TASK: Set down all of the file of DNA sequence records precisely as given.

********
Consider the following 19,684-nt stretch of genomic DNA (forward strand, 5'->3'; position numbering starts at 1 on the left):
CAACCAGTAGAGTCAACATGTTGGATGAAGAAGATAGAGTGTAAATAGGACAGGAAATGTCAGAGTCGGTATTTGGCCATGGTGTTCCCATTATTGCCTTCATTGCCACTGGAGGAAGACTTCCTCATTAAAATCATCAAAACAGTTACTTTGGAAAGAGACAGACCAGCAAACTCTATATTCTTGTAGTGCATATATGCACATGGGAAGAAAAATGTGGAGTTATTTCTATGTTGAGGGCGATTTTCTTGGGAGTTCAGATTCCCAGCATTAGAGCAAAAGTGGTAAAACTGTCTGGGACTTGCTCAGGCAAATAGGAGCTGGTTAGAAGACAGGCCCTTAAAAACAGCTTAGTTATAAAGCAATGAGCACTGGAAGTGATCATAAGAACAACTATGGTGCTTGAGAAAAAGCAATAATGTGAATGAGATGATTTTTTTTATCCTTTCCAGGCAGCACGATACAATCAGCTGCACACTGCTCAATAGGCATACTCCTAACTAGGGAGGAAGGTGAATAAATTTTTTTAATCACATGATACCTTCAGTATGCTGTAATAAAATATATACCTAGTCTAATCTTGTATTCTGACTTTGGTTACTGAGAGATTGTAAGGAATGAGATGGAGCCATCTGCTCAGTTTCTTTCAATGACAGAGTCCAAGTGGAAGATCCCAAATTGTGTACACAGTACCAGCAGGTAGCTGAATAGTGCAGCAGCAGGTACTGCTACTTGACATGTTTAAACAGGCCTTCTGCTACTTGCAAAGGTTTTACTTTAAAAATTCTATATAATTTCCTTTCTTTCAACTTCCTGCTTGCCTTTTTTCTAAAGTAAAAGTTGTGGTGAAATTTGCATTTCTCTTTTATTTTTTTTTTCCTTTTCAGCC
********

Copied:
Consider the following 19,684-nt stretch of genomic DNA (forward strand, 5'->3'; position numbering starts at 1 on the left):
CAACCAGTAGAGTCAACATGTTGGATGAAGAAGATAGAGTGTAAATAGGACAGGAAATGTCAGAGTCGGTATTTGGCCATGGTGTTCCCATTATTGCCTTCATTGCCACTGGAGGAAGACTTCCTCATTAAAATCATCAAAACAGTTACTTTGGAAAGAGACAGACCAGCAAACTCTATATTCTTGTAGTGCATATATGCACATGGGAAGAAAAATGTGGAGTTATTTCTATGTTGAGGGCGATTTTCTTGGGAGTTCAGATTCCCAGCATTAGAGCAAAAGTGGTAAAACTGTCTGGGACTTGCTCAGGCAAATAGGAGCTGGTTAGAAGACAGGCCCTTAAAAACAGCTTAGTTATAAAGCAATGAGCACTGGAAGTGATCATAAGAACAACTATGGTGCTTGAGAAAAAGCAATAATGTGAATGAGATGATTTTTTTTATCCTTTCCAGGCAGCACGATACAATCAGCTGCACACTGCTCAATAGGCATACTCCTAACTAGGGAGGAAGGTGAATAAATTTTTTTAATCACATGATACCTTCAGTATGCTGTAATAAAATATATACCTAGTCTAATCTTGTATTCTGACTTTGGTTACTGAGAGATTGTAAGGAATGAGATGGAGCCATCTGCTCAGTTTCTTTCAATGACAGAGTCCAAGTGGAAGATCCCAAATTGTGTACACAGTACCAGCAGGTAGCTGAATAGTGCAGCAGCAGGTACTGCTACTTGACATGTTTAAACAGGCCTTCTGCTACTTGCAAAGGTTTTACTTTAAAAATTCTATATAATTTCCTTTCTTTCAACTTCCTGCTTGCCTTTTTTCTAAAGTAAAAGTTGTGGTGAAATTTGCATTTCTCTTTTATTTTTTTTTTCCTTTTCAGCC